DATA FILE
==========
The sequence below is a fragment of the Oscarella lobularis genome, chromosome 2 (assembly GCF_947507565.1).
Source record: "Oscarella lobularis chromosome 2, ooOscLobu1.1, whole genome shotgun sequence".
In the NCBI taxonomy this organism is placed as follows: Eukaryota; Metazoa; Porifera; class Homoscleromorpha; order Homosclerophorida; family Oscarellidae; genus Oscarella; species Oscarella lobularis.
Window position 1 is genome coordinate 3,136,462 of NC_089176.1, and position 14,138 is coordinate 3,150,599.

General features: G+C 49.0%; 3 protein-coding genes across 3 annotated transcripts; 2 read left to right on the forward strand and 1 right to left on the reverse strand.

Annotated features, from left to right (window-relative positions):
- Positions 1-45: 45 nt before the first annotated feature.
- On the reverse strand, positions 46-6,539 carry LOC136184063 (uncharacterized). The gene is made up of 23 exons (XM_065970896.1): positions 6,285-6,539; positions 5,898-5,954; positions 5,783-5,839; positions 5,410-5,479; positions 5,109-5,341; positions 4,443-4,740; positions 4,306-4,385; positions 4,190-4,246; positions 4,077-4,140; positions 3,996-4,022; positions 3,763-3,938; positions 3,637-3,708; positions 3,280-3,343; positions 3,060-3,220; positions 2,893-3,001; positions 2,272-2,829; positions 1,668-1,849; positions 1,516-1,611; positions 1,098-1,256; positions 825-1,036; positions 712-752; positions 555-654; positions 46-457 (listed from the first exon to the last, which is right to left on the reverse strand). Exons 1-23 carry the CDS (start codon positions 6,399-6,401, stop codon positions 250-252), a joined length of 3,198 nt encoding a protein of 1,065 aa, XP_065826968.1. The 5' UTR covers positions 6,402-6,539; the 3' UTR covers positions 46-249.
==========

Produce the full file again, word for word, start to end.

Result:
The sequence below is a fragment of the Oscarella lobularis genome, chromosome 2 (assembly GCF_947507565.1).
Source record: "Oscarella lobularis chromosome 2, ooOscLobu1.1, whole genome shotgun sequence".
In the NCBI taxonomy this organism is placed as follows: Eukaryota; Metazoa; Porifera; class Homoscleromorpha; order Homosclerophorida; family Oscarellidae; genus Oscarella; species Oscarella lobularis.
Window position 1 is genome coordinate 3,136,462 of NC_089176.1, and position 14,138 is coordinate 3,150,599.

General features: G+C 49.0%; 3 protein-coding genes across 3 annotated transcripts; 2 read left to right on the forward strand and 1 right to left on the reverse strand.

Annotated features, from left to right (window-relative positions):
- Positions 1-45: 45 nt before the first annotated feature.
- On the reverse strand, positions 46-6,539 carry LOC136184063 (uncharacterized). The gene is made up of 23 exons (XM_065970896.1): positions 6,285-6,539; positions 5,898-5,954; positions 5,783-5,839; positions 5,410-5,479; positions 5,109-5,341; positions 4,443-4,740; positions 4,306-4,385; positions 4,190-4,246; positions 4,077-4,140; positions 3,996-4,022; positions 3,763-3,938; positions 3,637-3,708; positions 3,280-3,343; positions 3,060-3,220; positions 2,893-3,001; positions 2,272-2,829; positions 1,668-1,849; positions 1,516-1,611; positions 1,098-1,256; positions 825-1,036; positions 712-752; positions 555-654; positions 46-457 (listed from the first exon to the last, which is right to left on the reverse strand). Exons 1-23 carry the CDS (start codon positions 6,399-6,401, stop codon positions 250-252), a joined length of 3,198 nt encoding a protein of 1,065 aa, XP_065826968.1. The 5' UTR covers positions 6,402-6,539; the 3' UTR covers positions 46-249.